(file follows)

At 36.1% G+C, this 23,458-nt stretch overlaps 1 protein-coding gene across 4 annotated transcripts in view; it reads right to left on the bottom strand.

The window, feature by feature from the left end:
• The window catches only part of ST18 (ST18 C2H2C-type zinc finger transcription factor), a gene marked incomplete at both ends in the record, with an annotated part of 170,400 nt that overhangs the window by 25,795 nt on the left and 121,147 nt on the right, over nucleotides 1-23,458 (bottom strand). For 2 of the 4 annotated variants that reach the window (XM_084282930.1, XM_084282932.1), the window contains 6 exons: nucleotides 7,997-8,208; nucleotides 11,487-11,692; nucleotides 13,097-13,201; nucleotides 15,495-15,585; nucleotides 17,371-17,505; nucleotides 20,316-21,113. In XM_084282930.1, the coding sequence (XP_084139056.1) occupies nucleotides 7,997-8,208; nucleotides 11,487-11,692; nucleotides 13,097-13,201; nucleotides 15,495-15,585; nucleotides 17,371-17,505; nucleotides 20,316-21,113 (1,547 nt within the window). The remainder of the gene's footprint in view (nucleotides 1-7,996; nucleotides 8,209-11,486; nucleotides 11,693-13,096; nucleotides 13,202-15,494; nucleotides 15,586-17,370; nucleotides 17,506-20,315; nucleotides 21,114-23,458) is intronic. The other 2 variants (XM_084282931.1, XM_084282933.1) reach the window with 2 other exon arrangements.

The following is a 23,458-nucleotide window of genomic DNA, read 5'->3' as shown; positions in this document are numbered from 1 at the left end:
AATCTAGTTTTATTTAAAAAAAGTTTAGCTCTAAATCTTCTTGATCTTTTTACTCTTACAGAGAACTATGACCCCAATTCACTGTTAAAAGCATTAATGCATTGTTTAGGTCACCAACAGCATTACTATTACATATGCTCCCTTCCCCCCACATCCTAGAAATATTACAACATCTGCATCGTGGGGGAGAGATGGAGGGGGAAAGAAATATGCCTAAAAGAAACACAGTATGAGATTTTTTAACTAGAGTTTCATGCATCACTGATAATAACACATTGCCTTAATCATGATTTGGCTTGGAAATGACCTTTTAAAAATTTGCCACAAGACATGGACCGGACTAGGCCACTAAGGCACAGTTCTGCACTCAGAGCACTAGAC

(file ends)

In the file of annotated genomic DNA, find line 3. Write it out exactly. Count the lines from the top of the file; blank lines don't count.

• The window catches only part of ST18 (ST18 C2H2C-type zinc finger transcription factor), a gene marked incomplete at both ends in the record, with an annotated part of 170,400 nt that overhangs the window by 25,795 nt on the left and 121,147 nt on the right, over nucleotides 1-23,458 (bottom strand). For 2 of the 4 annotated variants that reach the window (XM_084282930.1, XM_084282932.1), the window contains 6 exons: nucleotides 7,997-8,208; nucleotides 11,487-11,692; nucleotides 13,097-13,201; nucleotides 15,495-15,585; nucleotides 17,371-17,505; nucleotides 20,316-21,113. In XM_084282930.1, the coding sequence (XP_084139056.1) occupies nucleotides 7,997-8,208; nucleotides 11,487-11,692; nucleotides 13,097-13,201; nucleotides 15,495-15,585; nucleotides 17,371-17,505; nucleotides 20,316-21,113 (1,547 nt within the window). The remainder of the gene's footprint in view (nucleotides 1-7,996; nucleotides 8,209-11,486; nucleotides 11,693-13,096; nucleotides 13,202-15,494; nucleotides 15,586-17,370; nucleotides 17,506-20,315; nucleotides 21,114-23,458) is intronic. The other 2 variants (XM_084282931.1, XM_084282933.1) reach the window with 2 other exon arrangements.